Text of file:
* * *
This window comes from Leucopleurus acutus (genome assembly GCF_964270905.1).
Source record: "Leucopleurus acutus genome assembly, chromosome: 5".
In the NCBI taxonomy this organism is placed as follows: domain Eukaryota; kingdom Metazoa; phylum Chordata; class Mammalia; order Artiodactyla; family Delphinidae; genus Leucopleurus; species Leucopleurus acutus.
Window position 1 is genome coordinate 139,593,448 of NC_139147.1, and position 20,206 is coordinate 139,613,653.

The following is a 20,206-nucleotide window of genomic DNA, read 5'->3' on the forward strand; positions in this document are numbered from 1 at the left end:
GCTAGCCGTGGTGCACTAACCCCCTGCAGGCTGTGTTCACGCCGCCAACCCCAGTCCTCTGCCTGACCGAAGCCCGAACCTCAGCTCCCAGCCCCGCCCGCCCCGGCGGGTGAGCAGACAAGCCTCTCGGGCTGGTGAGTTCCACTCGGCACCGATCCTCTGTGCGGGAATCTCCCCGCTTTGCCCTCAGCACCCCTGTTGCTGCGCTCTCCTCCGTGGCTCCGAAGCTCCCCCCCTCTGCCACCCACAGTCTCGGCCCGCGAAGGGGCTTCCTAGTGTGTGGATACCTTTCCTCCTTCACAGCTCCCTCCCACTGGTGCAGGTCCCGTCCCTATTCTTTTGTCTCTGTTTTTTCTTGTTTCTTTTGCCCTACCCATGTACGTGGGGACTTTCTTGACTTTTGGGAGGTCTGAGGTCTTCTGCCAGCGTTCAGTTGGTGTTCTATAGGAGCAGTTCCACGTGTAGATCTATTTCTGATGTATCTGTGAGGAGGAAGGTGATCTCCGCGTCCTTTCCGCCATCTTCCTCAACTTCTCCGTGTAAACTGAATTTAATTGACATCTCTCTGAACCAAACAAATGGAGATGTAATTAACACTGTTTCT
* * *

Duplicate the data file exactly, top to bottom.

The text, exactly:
This window comes from Leucopleurus acutus (genome assembly GCF_964270905.1).
Source record: "Leucopleurus acutus genome assembly, chromosome: 5".
In the NCBI taxonomy this organism is placed as follows: domain Eukaryota; kingdom Metazoa; phylum Chordata; class Mammalia; order Artiodactyla; family Delphinidae; genus Leucopleurus; species Leucopleurus acutus.
Window position 1 is genome coordinate 139,593,448 of NC_139147.1, and position 20,206 is coordinate 139,613,653.

The following is a 20,206-nucleotide window of genomic DNA, read 5'->3' on the forward strand; positions in this document are numbered from 1 at the left end:
GCTAGCCGTGGTGCACTAACCCCCTGCAGGCTGTGTTCACGCCGCCAACCCCAGTCCTCTGCCTGACCGAAGCCCGAACCTCAGCTCCCAGCCCCGCCCGCCCCGGCGGGTGAGCAGACAAGCCTCTCGGGCTGGTGAGTTCCACTCGGCACCGATCCTCTGTGCGGGAATCTCCCCGCTTTGCCCTCAGCACCCCTGTTGCTGCGCTCTCCTCCGTGGCTCCGAAGCTCCCCCCCTCTGCCACCCACAGTCTCGGCCCGCGAAGGGGCTTCCTAGTGTGTGGATACCTTTCCTCCTTCACAGCTCCCTCCCACTGGTGCAGGTCCCGTCCCTATTCTTTTGTCTCTGTTTTTTCTTGTTTCTTTTGCCCTACCCATGTACGTGGGGACTTTCTTGACTTTTGGGAGGTCTGAGGTCTTCTGCCAGCGTTCAGTTGGTGTTCTATAGGAGCAGTTCCACGTGTAGATCTATTTCTGATGTATCTGTGAGGAGGAAGGTGATCTCCGCGTCCTTTCCGCCATCTTCCTCAACTTCTCCGTGTAAACTGAATTTAATTGACATCTCTCTGAACCAAACAAATGGAGATGTAATTAACACTGTTTCT